Comparative QSAR evidence for a free-radical mechanism of phenol-induced toxicity.

@article{Hansch2000ComparativeQE,
  title={Comparative QSAR evidence for a free-radical mechanism of phenol-induced toxicity.},
  author={Corwin Hansch and Susan C. McKarns and C J Smith and David J. Doolittle},
  journal={Chemico-biological interactions},
  year={2000},
  volume={127 1},
  pages={
          61-72
        }
}
Understanding the toxicity of phenols: using quantitative structure-activity relationship and enthalpy changes to discriminate between possible mechanisms.
TLDR
The study of net enthalpy changes of reactions reveals that once the phenoxyl radical is present, the corresponding quinone is rapidly formed, so that quin one formation may be ultimately responsible for toxicity of EDG-phenols.
Quantitative structure toxicity relationships for phenols in isolated rat hepatocytes.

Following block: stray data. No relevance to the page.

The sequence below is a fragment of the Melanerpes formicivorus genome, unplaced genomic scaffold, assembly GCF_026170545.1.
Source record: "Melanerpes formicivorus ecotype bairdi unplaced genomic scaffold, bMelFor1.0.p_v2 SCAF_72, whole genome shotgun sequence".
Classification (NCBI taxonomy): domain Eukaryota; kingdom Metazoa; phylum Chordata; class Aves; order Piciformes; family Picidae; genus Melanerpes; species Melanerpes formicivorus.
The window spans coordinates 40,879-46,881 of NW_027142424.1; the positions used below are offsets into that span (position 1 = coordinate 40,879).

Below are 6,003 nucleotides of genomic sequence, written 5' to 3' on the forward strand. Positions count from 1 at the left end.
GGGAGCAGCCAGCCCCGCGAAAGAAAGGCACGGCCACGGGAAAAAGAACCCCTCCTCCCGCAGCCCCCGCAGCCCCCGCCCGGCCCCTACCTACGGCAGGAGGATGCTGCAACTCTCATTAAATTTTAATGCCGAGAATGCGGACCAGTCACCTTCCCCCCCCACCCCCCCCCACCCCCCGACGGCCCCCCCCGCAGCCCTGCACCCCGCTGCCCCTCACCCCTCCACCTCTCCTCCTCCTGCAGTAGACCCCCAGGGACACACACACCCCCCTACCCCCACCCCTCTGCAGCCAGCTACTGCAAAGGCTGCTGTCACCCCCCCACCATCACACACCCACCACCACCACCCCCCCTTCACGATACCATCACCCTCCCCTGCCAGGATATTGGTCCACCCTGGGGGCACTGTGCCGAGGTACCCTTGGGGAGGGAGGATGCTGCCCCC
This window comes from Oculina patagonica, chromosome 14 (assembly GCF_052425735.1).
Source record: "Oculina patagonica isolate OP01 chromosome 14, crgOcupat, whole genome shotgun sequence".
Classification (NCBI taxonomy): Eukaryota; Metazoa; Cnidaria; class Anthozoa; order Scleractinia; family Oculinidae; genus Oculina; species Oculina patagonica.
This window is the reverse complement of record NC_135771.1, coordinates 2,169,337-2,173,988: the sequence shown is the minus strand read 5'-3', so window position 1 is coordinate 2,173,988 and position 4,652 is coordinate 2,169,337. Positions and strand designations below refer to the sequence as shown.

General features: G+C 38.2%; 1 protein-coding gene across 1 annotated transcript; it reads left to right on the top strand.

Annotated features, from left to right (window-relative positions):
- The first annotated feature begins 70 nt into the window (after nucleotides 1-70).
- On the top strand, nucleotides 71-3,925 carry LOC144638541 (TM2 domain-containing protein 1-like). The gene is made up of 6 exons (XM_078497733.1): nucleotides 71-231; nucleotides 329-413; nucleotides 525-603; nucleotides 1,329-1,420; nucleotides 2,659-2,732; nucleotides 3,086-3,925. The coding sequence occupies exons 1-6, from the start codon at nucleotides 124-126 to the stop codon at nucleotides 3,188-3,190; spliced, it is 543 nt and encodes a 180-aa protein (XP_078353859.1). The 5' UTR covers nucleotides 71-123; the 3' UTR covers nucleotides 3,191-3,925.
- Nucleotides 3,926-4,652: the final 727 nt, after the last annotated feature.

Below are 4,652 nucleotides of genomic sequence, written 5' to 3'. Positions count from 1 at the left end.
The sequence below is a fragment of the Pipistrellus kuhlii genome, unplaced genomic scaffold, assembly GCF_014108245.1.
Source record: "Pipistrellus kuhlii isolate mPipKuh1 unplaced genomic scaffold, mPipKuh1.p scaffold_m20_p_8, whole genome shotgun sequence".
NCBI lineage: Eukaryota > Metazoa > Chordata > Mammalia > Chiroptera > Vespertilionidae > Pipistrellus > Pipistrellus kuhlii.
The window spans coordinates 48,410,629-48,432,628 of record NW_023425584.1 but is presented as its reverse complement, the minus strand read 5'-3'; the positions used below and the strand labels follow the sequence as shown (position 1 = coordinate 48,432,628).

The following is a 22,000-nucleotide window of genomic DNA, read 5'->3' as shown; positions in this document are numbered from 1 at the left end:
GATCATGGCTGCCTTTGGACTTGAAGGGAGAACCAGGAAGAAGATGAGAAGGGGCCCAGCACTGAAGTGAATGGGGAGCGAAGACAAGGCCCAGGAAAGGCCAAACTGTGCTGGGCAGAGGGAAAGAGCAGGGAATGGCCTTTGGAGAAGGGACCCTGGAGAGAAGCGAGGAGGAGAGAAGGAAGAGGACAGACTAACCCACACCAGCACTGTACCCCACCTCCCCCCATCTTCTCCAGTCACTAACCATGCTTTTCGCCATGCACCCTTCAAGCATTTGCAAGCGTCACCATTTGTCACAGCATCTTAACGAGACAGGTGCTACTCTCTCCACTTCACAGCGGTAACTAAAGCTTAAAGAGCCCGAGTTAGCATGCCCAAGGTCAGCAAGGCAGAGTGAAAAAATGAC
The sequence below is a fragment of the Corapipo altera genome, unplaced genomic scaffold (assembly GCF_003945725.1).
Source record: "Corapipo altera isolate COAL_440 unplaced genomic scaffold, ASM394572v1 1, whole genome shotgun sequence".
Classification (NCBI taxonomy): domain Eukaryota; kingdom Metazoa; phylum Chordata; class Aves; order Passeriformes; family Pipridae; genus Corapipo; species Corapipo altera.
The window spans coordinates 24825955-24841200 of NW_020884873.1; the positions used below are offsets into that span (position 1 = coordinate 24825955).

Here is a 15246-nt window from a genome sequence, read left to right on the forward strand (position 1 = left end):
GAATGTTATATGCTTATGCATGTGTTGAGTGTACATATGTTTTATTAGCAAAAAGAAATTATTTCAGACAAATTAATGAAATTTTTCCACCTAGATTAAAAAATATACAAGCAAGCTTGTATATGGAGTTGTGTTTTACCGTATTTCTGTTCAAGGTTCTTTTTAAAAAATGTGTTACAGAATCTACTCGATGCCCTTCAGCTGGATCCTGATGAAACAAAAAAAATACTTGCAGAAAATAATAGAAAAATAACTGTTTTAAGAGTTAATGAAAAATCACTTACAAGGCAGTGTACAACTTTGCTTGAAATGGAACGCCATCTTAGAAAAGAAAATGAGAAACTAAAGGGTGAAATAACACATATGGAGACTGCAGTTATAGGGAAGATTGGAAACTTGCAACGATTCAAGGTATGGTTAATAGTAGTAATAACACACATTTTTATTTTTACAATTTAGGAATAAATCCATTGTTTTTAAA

TLDR
It is shown that a collapse of hepatocyte mitochondrial membrane potential preceded the cytotoxicity of most phenols, and that phenols with higher lipophilicity, BDE, or sigma+ values or with lower pK(a) and redox potential were more toxic towards hepatocytes.
Computational modeling of substituent effects on phenol toxicity.
TLDR
The rate constant for production of phenoxyl radical is focused on, giving rate constants as a function of DeltaBDE values for both EDG and EWG sets and it is argued that competing parallel mechanisms of toxicity are likely to be dominant for EWG-substituted phenols.
The importance of hydrophobicity and electrophilicity descriptors in mechanistically-based QSARs for toxicological endpoints
TLDR
Quantitative structure-activity relationship (QSAR) analysis of four toxicological data sets is described, demonstrating that mechanistically based QSARs can be developed for these diverse endpoints which are as good as, if not better, than QSars based on less mechanistically interpretable descriptors.
Comparative QSAR Studies on Toxicity of Phenol Derivatives Using Quantum Topological Molecular Similarity Indices
TLDR
It was found that toxicities of phenols to all strains, except with L1210 Leukemia, are significantly affected by electronic features of the phenolic hydroxyl group (C‐O‐H).
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